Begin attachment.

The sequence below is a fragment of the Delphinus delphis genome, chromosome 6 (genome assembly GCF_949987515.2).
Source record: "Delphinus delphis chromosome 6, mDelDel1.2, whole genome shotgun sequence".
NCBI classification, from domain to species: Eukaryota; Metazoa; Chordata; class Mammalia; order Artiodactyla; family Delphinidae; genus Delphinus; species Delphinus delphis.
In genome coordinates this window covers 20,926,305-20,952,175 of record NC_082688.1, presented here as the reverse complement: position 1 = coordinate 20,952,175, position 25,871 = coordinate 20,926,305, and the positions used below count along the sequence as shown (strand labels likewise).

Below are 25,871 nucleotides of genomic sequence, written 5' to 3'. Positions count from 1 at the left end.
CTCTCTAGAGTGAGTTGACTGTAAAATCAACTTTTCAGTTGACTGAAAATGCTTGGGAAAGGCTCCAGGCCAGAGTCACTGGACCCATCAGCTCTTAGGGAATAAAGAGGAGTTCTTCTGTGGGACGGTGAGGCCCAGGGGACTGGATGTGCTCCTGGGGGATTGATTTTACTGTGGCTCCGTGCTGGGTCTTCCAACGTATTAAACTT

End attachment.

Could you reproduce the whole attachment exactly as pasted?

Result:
The sequence below is a fragment of the Delphinus delphis genome, chromosome 6 (genome assembly GCF_949987515.2).
Source record: "Delphinus delphis chromosome 6, mDelDel1.2, whole genome shotgun sequence".
NCBI classification, from domain to species: Eukaryota; Metazoa; Chordata; class Mammalia; order Artiodactyla; family Delphinidae; genus Delphinus; species Delphinus delphis.
In genome coordinates this window covers 20,926,305-20,952,175 of record NC_082688.1, presented here as the reverse complement: position 1 = coordinate 20,952,175, position 25,871 = coordinate 20,926,305, and the positions used below count along the sequence as shown (strand labels likewise).

Below are 25,871 nucleotides of genomic sequence, written 5' to 3'. Positions count from 1 at the left end.
CTCTCTAGAGTGAGTTGACTGTAAAATCAACTTTTCAGTTGACTGAAAATGCTTGGGAAAGGCTCCAGGCCAGAGTCACTGGACCCATCAGCTCTTAGGGAATAAAGAGGAGTTCTTCTGTGGGACGGTGAGGCCCAGGGGACTGGATGTGCTCCTGGGGGATTGATTTTACTGTGGCTCCGTGCTGGGTCTTCCAACGTATTAAACTT